Comet 73P/Schwassmann-Wachmann 3 is a periodic comet that orbits the Sun about every 5-1/2 years. The comet had broken apart into a number of fragments at the time this image was taken. This image shows the brightest fragment of the comet. At least two fragments of Comet 73P/Schwassmann-Wachmann 3 were visible in small telescopes, while a total of 19 fragments could be detected by observatory telescopes.
Comet 73P/Schwassmann-Wachmann 3 was discovered in 1930 by Carl Arnold Schwassmann and Arno Arthur Wachmann. At the time, they were photographing the sky looking for asteriods. The comet was lost and was not observed when it was predicted to return in 1935-1936. This comet remained lost for many years after its 1930 appearance. In 1979, astronomers reported the discovery of a comet that turned out to be the lost comet 73P/Schwassmann-Wachmann 3. The comet was missed again when it returned in 1985-1986. However, it was recovered in 1990 and reached a maximum magnitude of 9. Comet 73P/Schwassmann-Wachmann 3 surprised everyone in 1995 when it underwent several outbursts and became much brighter than expected. At that time, three separate fragments were detected. When the comet returned in 2001, it was again brighter than expected, and was widely observed even though it was poorly placed for observation. During the 2006 apparition, comet 73P/Schwassmann-Wachmann 3 passed within 0.0735 AU from Earth on May 13 and reached perihelion on June 7, 2006.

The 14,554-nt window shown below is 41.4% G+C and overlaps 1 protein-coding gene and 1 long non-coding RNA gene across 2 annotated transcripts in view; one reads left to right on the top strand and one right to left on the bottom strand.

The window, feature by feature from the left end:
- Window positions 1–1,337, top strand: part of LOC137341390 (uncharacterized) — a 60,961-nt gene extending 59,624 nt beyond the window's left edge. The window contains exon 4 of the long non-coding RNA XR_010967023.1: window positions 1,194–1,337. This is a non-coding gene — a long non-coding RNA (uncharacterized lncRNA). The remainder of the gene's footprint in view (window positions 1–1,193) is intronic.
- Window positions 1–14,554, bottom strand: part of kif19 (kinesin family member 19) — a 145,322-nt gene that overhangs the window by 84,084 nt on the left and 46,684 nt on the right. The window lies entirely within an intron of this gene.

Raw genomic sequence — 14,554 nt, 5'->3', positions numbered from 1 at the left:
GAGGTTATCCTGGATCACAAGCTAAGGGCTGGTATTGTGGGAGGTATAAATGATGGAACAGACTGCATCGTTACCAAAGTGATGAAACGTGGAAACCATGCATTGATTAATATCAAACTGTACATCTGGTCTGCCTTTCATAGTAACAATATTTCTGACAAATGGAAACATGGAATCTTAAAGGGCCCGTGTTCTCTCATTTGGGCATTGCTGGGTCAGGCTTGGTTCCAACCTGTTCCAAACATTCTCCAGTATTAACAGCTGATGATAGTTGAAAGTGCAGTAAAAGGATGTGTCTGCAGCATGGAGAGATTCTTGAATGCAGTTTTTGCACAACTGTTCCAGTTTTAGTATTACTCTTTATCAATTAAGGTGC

This is an RGB color CCD image taken with an ST-8XE CCD and a Takahashi FCT-150 refractor. The image was taken at a dark sky location in western Arizona.
RA: 16h 37m 55.6s Dec: +31d 47' 30.8"
April 30, 2006 at 0725 UT
Image by Sid Leach
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